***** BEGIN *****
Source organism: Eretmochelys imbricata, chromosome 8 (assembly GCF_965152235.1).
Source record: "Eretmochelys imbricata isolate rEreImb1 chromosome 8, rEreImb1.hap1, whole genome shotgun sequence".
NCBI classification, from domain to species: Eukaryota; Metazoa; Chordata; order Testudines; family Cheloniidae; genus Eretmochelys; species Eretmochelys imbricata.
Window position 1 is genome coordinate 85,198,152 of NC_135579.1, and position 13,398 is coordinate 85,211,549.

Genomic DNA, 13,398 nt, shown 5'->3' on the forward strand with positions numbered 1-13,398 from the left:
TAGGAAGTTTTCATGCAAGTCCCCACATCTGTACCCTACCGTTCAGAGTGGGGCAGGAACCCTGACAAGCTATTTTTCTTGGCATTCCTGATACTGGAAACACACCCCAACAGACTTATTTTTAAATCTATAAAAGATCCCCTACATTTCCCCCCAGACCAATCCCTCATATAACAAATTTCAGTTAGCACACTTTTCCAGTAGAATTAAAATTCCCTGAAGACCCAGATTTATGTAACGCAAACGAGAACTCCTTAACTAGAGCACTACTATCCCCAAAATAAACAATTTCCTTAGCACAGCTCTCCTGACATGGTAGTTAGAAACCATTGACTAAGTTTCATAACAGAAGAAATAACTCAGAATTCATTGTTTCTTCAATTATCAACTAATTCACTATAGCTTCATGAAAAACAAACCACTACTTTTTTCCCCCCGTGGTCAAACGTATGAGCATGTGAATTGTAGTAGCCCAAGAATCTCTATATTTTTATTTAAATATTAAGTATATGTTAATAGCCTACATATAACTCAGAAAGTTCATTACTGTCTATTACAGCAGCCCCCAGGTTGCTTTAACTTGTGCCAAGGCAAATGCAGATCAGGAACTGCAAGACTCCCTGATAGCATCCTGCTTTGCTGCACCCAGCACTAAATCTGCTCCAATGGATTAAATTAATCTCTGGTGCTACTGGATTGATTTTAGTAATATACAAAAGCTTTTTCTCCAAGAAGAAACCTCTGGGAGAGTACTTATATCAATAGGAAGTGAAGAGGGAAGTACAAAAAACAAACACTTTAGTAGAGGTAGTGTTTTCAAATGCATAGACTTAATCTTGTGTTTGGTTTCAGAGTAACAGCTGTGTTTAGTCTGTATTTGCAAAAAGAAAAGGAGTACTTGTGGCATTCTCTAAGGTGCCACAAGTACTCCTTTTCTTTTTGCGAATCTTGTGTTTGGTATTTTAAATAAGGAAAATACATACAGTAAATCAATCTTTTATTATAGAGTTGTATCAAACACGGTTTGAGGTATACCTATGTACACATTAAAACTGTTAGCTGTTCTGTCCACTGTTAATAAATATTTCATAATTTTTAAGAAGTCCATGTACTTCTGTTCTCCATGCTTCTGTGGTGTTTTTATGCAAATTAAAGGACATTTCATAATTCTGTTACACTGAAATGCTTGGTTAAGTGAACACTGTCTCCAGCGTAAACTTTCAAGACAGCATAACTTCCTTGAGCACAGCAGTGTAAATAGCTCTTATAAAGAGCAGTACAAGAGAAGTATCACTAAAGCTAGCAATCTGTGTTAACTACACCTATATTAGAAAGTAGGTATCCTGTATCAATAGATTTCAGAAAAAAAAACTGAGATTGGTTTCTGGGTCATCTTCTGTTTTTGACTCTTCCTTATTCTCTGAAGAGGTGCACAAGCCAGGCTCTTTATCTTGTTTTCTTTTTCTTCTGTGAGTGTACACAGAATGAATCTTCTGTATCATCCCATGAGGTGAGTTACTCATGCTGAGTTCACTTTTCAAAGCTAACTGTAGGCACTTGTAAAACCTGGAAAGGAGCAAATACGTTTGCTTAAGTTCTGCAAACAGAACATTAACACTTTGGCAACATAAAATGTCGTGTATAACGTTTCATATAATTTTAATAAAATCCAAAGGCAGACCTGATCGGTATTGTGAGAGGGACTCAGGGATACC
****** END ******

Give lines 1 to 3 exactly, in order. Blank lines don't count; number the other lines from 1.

Source organism: Eretmochelys imbricata, chromosome 8 (assembly GCF_965152235.1).
Source record: "Eretmochelys imbricata isolate rEreImb1 chromosome 8, rEreImb1.hap1, whole genome shotgun sequence".
NCBI classification, from domain to species: Eukaryota; Metazoa; Chordata; order Testudines; family Cheloniidae; genus Eretmochelys; species Eretmochelys imbricata.